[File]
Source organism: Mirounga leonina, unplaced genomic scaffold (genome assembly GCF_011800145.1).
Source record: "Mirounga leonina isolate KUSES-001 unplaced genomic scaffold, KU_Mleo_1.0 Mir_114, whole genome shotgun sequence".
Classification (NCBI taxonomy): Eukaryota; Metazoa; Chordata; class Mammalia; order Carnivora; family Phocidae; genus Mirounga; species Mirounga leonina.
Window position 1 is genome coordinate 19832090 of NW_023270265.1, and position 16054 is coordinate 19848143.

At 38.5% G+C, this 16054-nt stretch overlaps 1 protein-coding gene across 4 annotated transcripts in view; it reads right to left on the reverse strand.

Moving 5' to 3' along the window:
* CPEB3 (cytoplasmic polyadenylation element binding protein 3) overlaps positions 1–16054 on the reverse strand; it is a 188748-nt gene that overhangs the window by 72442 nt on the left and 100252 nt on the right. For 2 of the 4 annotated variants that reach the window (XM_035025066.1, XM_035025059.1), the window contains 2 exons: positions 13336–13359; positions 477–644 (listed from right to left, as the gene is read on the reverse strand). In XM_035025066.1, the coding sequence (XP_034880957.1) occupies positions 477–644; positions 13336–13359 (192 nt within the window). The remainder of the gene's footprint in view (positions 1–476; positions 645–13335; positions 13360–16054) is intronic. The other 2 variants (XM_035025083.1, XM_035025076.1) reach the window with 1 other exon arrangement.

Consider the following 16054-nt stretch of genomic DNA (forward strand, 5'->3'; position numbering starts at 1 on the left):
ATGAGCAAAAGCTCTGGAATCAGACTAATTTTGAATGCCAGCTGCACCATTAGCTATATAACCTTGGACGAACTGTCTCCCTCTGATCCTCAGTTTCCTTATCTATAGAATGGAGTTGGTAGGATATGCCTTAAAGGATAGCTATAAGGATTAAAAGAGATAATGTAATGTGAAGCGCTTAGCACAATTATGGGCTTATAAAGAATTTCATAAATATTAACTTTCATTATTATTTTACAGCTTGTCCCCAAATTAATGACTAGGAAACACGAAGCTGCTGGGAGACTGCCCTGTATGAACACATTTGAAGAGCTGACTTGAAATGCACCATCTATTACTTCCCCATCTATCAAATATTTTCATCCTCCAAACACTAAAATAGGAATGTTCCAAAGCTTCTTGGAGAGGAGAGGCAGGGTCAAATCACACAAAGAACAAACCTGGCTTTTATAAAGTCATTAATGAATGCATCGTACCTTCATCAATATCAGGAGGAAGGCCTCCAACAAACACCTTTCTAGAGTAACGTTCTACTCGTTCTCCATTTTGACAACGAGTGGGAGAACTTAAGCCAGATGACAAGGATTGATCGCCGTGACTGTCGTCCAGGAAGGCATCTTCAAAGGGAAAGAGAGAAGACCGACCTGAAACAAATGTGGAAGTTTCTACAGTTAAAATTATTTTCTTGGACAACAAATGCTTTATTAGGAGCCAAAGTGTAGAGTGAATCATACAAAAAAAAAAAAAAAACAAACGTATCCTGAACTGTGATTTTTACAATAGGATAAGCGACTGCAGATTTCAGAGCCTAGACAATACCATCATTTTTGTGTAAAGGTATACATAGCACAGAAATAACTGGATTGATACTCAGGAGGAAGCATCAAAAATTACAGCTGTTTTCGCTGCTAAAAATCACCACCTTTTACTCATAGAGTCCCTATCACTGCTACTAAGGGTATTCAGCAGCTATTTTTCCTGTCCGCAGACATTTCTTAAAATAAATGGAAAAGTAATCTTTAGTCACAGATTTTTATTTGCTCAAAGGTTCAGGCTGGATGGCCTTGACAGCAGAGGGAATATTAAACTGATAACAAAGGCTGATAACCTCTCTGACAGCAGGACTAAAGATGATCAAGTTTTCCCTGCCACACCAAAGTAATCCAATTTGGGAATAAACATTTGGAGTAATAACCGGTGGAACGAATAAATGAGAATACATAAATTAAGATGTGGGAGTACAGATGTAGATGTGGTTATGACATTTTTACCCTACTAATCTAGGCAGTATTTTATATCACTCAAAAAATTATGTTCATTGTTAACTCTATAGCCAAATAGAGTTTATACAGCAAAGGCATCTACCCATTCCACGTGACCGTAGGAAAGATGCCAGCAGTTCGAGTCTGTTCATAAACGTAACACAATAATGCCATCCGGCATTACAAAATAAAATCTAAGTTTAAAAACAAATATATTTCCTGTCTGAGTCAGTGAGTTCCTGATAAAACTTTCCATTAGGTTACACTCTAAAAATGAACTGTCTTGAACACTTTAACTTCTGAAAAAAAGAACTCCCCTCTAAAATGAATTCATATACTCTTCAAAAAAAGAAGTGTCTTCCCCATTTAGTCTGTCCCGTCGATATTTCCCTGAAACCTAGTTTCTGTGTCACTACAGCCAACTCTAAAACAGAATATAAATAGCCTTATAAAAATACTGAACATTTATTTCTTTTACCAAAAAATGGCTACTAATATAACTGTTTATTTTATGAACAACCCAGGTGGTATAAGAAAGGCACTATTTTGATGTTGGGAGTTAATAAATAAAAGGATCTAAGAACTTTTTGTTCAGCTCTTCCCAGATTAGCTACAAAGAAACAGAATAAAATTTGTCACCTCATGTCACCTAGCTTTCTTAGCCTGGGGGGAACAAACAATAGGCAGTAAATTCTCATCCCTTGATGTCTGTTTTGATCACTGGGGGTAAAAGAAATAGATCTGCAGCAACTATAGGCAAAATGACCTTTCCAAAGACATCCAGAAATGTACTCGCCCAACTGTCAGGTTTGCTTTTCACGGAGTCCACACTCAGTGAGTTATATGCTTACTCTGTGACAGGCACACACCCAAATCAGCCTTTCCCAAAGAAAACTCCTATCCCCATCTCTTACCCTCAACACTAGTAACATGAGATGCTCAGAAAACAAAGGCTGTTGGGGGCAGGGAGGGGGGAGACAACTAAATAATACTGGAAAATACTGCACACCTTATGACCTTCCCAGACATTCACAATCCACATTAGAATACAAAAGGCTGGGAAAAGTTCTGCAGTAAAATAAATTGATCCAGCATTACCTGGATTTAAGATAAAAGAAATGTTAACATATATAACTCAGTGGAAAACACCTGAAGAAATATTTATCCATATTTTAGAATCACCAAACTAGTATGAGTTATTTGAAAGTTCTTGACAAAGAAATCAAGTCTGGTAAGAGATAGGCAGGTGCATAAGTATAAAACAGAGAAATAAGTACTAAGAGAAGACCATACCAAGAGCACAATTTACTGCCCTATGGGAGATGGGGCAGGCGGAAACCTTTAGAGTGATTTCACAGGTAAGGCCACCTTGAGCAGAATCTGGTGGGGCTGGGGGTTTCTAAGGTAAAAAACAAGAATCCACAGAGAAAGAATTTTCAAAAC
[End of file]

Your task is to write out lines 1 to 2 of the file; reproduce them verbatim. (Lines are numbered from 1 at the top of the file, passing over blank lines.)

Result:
Source organism: Mirounga leonina, unplaced genomic scaffold (genome assembly GCF_011800145.1).
Source record: "Mirounga leonina isolate KUSES-001 unplaced genomic scaffold, KU_Mleo_1.0 Mir_114, whole genome shotgun sequence".